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Off to a Flying Start

ALL IN: Forget outside investors. Jeffrey and Anna Elena BraÒa opened their new restaurant with their own money.

BEYOND THE MANGO GANG: Chef Jeffrey BraÒa says that "when it comes to flavors, there exists an inherent elegance through simplicity."

Jeffrey BraÒa always knew where he was headed. But even he is probably surprised at how fast he got there—there being Restaurant Brana, which opened its doors six weeks ago in South Florida.

BraÒa first rose to national prominence back in 2004, when he was tapped as a Rising Star chef by website An interviewer asked him then where he pictured himself five years into the future. The response: "I see myself owning my own restaurant in the country. I want the ability to be at peace and let the restaurant speak for itself."

Decent guess. He wound up not with that little place in the country, but with a 50-seat operation in Coral Gables, FL. It's located almost around the corner from his previous place of employment, Norman's, where he spent three years as Norman Van Aken's executive chef. It was a period when Van Aken had begun to expand his reach by opening new ventures in Orlando and Los Angeles.

The 31-year-old BraÒa did not attend culinary school, opting for the University of Florida instead. His on-the-job culinary training came courtesy of chef Scott Howard (a Van Aken alumnus who later moved west and is now making a big name for himself at his eponymous restaurant in San Francisco) and, of course, Van Aken himself.

BraÒa's first tour at Norman's ran from 1998 to 2000. He spent time at the Ritz-Carlton in St. Thomas, then returned to Norman's as executive chef in 2003. It was during this latter stint that Norman's was nominated for a James Beard Foundation Award for Best Restaurant in America.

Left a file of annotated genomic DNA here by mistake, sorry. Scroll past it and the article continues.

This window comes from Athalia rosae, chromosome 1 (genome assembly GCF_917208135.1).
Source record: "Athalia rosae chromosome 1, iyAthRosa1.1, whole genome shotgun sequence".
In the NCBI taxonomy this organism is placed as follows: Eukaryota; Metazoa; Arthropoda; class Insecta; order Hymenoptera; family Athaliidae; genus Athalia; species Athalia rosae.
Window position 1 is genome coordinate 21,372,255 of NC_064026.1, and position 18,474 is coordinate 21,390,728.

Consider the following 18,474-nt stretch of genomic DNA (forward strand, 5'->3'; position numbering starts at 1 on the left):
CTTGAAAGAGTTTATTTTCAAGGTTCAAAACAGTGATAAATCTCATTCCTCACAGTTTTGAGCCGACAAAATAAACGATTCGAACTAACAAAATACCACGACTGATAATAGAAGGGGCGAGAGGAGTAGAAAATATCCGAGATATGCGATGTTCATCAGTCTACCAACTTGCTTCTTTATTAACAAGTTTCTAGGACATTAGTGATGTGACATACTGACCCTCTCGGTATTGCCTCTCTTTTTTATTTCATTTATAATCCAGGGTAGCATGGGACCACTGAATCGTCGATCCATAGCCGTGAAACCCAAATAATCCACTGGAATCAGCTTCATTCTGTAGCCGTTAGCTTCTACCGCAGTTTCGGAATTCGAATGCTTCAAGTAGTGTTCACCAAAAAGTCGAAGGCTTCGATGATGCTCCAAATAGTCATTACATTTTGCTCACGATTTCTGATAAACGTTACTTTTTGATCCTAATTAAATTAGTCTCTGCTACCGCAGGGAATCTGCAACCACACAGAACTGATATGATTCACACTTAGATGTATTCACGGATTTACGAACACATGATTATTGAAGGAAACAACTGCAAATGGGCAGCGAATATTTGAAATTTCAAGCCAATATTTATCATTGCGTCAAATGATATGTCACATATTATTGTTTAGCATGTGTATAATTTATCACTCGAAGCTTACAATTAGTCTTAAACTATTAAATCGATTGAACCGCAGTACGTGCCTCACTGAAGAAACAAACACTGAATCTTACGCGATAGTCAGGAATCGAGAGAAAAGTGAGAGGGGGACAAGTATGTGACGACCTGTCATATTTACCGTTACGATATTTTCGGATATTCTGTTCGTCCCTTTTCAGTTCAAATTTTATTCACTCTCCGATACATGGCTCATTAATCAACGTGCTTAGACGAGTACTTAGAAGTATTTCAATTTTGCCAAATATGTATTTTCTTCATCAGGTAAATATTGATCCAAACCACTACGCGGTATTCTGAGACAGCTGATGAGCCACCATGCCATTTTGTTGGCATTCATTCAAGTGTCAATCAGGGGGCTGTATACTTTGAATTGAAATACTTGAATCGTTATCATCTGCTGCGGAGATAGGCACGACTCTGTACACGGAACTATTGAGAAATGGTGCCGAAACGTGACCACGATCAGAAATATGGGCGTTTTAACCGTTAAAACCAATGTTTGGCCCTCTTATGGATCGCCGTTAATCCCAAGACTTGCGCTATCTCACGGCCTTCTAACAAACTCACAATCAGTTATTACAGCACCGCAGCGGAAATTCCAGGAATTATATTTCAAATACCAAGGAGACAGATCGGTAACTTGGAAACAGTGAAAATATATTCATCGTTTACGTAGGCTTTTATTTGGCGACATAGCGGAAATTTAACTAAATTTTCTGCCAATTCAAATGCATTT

BraÒa got more than just valuable experience while working at Norman's. It's also where he met his wife and co-owner, Anna Elena Pedron, now Anna Elena BraÒa. She joined Norman's as Van Aken's executive assistant in 1998 and became the restaurant's marketing manager two years later, holding that position for the next six years.

This pair makes a formidable husband-and-wife team, one that has intimate knowledge of what patrons in their chosen market expect. So what have they come up with at their namesake restaurant?

Chef BraÒa describes his cuisine as "modern with influences of Old Florida." That means a menu where starters include Port Orange Shrimp with Citrus, Avocado, Hazelnuts and Smoked Trout Roe ($16); Flounder cooked in Lemon Leaves with Artichokes and Harissa ($13); and "Loxahatchee": Warm Garlic Soup with Frog Legs and Wild Greens ($12).

Entrèe standouts are Yellowtail Snapper with Clams, Summer Vegetables, Sprouts and Flowers ($31); "Fried Chicken": Buttermilk Marinated Poularde with Zucchini Blossoms, Gnocchi and Summer Truffles ($29); and Jamison Farm's Lamb Saddle with Indian River Honey, Charred Onions and Black Raspberries ($38).

In the early going, many guests have passed on these a la carte offerings to order the three-course ($60) or the sixcourse Tasting Menu ($95). The lunch check average is $25. It's $70 at dinner.

BraÒa is an accomplished chef, but not that well-known, yet. Does that make these price points a bit too aggressive?

Not if Anna Elena is the one doing the marketing and working the room out front. Her time with Van Aken gave her a highly refined sense of what upscale diners in Coral Gables want to eat, and what they're willing to pay for it.

And there are plenty of people who can pay these prices in Coral Gables, which locals say equates to Miami the way Beverly Hills equates to Los Angeles. Not just affluence, but deep affluence.

So don't be to quick to think that Coral Gables is just another suburb of Miami. It's a thriving city unto itself, thanks to the more than 175 multinational corporations that have key outposts here.

It's a presence that gives Restaurant Brana a shot at plenty of lunch business-—it's been open for lunch five days a week since the first day of operation—and virtually guarantees business dinners galore.

The couple self-financed their new restaurant, sweat equity included. "We did it ourselves," says Anna Elena BraÒa. "There was a lot of hard labor, scrubbing and sleepless nights to get this place going."

Let's add it up. A nationally recognized chef strikes out on his own with a co-owner wife who knows how to make a highend restaurant run like clockwork in the affluent town they both call home.

It takes a lot of guts to leave a iconic spot like Norman's, but it's hard to see how Restaurant Brana can miss. Watch for it when the critics start drawing up their "Best New Restaurants of 2006" lists later this year.

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